Marshall bought a 1,600-square-foot condominium at the Bay House in the flourishing India Street neighborhood, near a similarly sized unit built by the same developers that is occupied by her friend. Ambrose has helped Marshall decorate her home so that its lively, vibrant personality reflects its owner.
“I never would have bought this if Rachel had not convinced me to,” Marshall said. “It is the first home I have had for myself. Self-esteem is a big thing when you are newly single. When I walk in after a long day’s work, I feel comfortable and at home, and I think, ‘Yeah! I made it—I have earned this!’”
A Maine native, she launched Nancy Marshall Communications in 1991, after working at Hinckley Yachts and at Sugarloaf Mountain Resort. With offices in Augusta, Marshall’s eponymous company has put a lot of area businesses on the media map, including the Maine Seacoast Mission and Discover New England.
Ambrose, who went to high school in New Jersey and lived all over the world, including in London, told people that her hometown was Friendship, Maine, where her father’s family had summered for six generations. She opened the first Home Remedies store while living in San Francisco.
“My parents bought the Bradco Chair Company in Lisbon, Maine, in the late 1980s. I started Home Remedies to sell their furniture on the west coast,” she said. “When we found houses in San Francisco to be increasingly unaffordable, my husband and I moved to South Portland, where we lived in a 4,000-square-foot farmhouse.”
Ambrose initially launched Portland Home Remedies as a fabric store, inspired by Zimman’s, the venerable fabric outlet in Lynn, Massachusetts.
“I could see that there was no place to buy fabric in Portland. I put together a business plan, got a loan, and found great space in the old Star Match building on Commercial Street,” she said.
Today, Home Remedies sells not only fabrics, but also furniture, rugs, lighting, bedding, and accessories. The store offers classes in pillow making, the principles of window treatments, and other subjects.
“In this digital age, people really want to learn how to do something with their hands,” Ambrose said. Business is booming, and she would like to open more Home Remedies stores in the future.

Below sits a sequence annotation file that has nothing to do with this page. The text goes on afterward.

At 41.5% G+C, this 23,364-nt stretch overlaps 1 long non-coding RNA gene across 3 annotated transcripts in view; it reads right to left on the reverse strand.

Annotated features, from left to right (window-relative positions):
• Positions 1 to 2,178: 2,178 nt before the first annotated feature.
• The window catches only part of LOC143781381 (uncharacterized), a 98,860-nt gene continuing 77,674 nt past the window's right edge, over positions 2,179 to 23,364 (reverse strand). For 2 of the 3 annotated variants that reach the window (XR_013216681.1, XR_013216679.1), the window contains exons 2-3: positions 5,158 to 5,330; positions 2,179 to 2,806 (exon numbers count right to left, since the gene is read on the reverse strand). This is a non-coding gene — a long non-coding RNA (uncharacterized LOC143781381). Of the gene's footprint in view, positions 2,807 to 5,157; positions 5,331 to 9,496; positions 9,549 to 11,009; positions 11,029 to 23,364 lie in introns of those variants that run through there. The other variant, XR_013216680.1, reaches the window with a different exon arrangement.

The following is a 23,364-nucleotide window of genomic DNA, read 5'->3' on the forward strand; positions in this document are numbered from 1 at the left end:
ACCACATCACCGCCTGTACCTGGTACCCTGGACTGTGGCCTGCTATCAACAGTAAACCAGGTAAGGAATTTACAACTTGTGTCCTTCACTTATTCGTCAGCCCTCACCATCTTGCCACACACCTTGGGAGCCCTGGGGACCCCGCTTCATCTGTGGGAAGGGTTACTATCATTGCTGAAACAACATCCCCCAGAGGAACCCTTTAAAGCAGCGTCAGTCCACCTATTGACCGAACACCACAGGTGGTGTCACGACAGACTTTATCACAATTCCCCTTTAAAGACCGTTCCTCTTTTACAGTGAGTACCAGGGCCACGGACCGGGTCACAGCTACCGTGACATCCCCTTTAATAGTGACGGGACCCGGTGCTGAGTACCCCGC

When her marriage ended, Ambrose “threw caution to the winds,” and bought her Portland condominium. For its design, she drew on the early 1960s.
“My mother gave me her wedding china, “Burgundy” by Royal Doulton, and I just love it. My parents were married in 1962 and I decided that not only was I going to use that china as my everyday ware (and leave my wedding china with my ex), but that 1962 would be the inspiration for the décor of my new place.”
The design of Ambrose’s condo is driven by the grays, greens, and dark red colors of the china pattern. The exception is in the entry hall, which is lined with “Daintree,” a vibrant landscape-inspired wallpaper pattern by Thibaut. The oldest surviving wallpaper company in the United States, Thibaut makes fabrics and wallpaper offered for sale at Home Remedies.
In Nancy Marshall’s condo, the design inspiration was more problematic.
“Nancy had these rugs that used to belong to her grandmother; they were big, bulky, pastel-colored, and I knew that they didn’t fit and that the colors were wrong. When you have a condo with wide-open spaces, you want to use rugs as islands, to create intimate and useful areas,” Ambrose said. “These rugs just didn’t work, though, for Nancy, they had great sentimental value.”
Convincing her friend to let go of them was the first, and most difficult step in creating Marshall’s interior.
“When she donated them to a nonprofit, I could tell that it was a relief,” Ambrose recalled. “Then she bought rugs from Home Remedies in sea glass-colored jute, with a modern sensibility. I picked paint colors and wallpaper with the rugs in mind.”
Marshall used classic upholstered furniture in neutral tones; much of the color in the living room-dining room-kitchen area is provided by oil paintings by Maine artist Patricia Rizzo. Marshall’s favorite color brightens shelves and counters in her adjacent home office and in the kitchen. But the master bath is where she indulged her fancy with orange wallpaper covered with gold sunbursts. Like the homeowner, it is warm, vibrant and dramatic.
“I have gone from not even being able to imagine having wallpaper in a bathroom to loving this space the best of all. I call it the Nancy Cave—my glamorama,” she said with a laugh.
Clearly, the new chapter of her life is colorful.
Regina Cole is a freelance writer who lives in Gloucester, Massachusetts. She writes about architecture, interior design, and the history of the American decorative arts for many national and regional magazines.